July 3, 2014
By Beth Borzone
Hicksville, NY – Three Long Island state senators fearing the impact a looming Long Island Railroad workers strike might have on riders, are calling on Governor Andrew Cuomo this week to intervene in the labor dispute between the Metropolitan Transportation Authority (MTA) and employees in order to prevent a work stoppage.
“Any strike, no matter its duration, would have a severe impact on the thousands of riders that depend on LIRR service each and every day,” said Senator Carl L. Marcellino, vice-chairman of the NYS Senate Transportation Committee. “Long Islanders would be forced to seek out alternative modes of transportation that would undoubtedly prove costly, time consuming, and troublesome. The local economy would also suffer as many would cancel their daily plans just to avoid the inconvenience. Governor Cuomo needs to help broker a deal before a strike – not after.”
State Senators Jack Martins and Kemp Hannon, joined Marcellino at the Hicksville Train Station on Wednesday, July 2, to publicly urge the governor to act before it’s too late.
The strict negotiations process that rail carriers and railroad workers’ unions must legally follow according to the Railroad Labor Act of 1926 (RLA) has nearly run its course, and both parties are in what is referred to in the RLA as a thirty day “cooling off period.” After the “cooling off period,” which ends on July 20th, each party is able to act in its own self interest, which means the union can strike and, ironically, if the union does not strike, the MTA can impose their last offer on the union whether the union likes it or not.
The negotiations process has already taken four years, during which time the LIRR workers have received no wage increases. The intervention of the National Mediation Board and two Presidential Emergency Boards [PEB] have not been able to resolve the dispute.
Last Friday, another attempt at negotiations also broke down.
The MTA proposal was released to the public before it was given to the unions, souring the talks before they even began. The MTA offered a 17 percent retroactive wage increase, but the increase would come at the expense of newer and younger employees who would have to pay more into their health care and pensions and take longer to move up the pay scale, which union leaders fear would have the long term effect of dividing the union. The MTA also added a year to the contract. The PEB board recommended the 17 percent retroactive wage increase over six years, but the MTA proposal made it a seven-year deal, which means in the seventh year the workers would get a 0 percent increase.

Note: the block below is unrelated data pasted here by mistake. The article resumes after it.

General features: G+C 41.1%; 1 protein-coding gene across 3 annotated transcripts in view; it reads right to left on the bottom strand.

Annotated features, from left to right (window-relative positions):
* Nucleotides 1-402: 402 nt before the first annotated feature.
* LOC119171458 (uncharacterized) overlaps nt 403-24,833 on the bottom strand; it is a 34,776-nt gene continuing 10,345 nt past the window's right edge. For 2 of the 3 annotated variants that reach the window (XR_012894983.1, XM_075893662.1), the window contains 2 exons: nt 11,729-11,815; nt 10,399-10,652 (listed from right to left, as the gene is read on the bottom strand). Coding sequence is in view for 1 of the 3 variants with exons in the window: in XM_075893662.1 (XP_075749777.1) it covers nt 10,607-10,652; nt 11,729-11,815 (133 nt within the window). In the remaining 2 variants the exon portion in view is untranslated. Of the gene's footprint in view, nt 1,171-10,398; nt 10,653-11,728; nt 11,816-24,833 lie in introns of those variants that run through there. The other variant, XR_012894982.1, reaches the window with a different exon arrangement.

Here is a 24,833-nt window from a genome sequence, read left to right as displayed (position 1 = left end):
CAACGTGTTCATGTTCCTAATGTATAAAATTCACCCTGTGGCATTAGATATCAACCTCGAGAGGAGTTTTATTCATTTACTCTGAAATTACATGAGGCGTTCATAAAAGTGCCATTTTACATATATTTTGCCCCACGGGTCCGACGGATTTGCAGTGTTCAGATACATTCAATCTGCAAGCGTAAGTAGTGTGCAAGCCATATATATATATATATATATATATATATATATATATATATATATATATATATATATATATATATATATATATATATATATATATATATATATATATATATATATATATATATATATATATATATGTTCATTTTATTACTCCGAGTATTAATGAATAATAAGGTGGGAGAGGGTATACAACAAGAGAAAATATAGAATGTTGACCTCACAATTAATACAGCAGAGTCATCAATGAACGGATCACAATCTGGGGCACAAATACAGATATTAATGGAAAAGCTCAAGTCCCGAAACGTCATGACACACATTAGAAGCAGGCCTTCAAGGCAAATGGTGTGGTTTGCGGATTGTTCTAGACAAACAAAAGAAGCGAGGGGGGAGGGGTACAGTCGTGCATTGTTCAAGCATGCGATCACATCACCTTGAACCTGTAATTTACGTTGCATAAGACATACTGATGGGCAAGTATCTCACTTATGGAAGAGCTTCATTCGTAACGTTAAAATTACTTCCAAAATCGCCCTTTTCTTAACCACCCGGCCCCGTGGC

Both parties will meet again with the National Mediation Board on Tuesday, July 8th.
The unions feel that they have compromised enough by agreeing to the terms of the PEB 244, a position supported by the findings of PEB 245.
“The National Mediation Board is sending experts to try to prevent a strike,” said Dean DeVita, secretary-treasurer, of the National Conference of Firemen & Oilers/Service Employees International Union (NCFO). “Labor is ready to enter into agreement as to the recommendations of both PEBs. The MTA needs to understand that they have to accept the terms of the PEBs to avoid a strike.”
The three Long Island senators think it’s time for Governor Cuomo to take a leadership role and help resolve the crisis.
When asked if Governor Cuomo has the power to direct the MTA to accept the findings of PEB 245, Senator Marcellino said, “He has the power to direct the people he appoints. He should have some weight over [MTA Chairman Thomas] Prendergast.”
Senator Martins added that with the MTA and the unions unable to come to terms, and a strike looming right around the corner, commuters will be left stranded with “devastating consequences to residents, workers, and New York’s economy.”
“The Governor, as the state’s chief executive, needs to do everything he can to bring both parties together to resolve their differences at the negotiation table in good faith, not on a picket line,” the senator said. “He’s done it before, and must do it again for North America’s busiest commuter railroad, before there’s a crippling labor strike that will throw Long Island into chaos. We Long Islanders deserve nothing less.”
In April, Governor Cuomo helped resolve the 27-month contract dispute between MTA and the Transit Workers Union.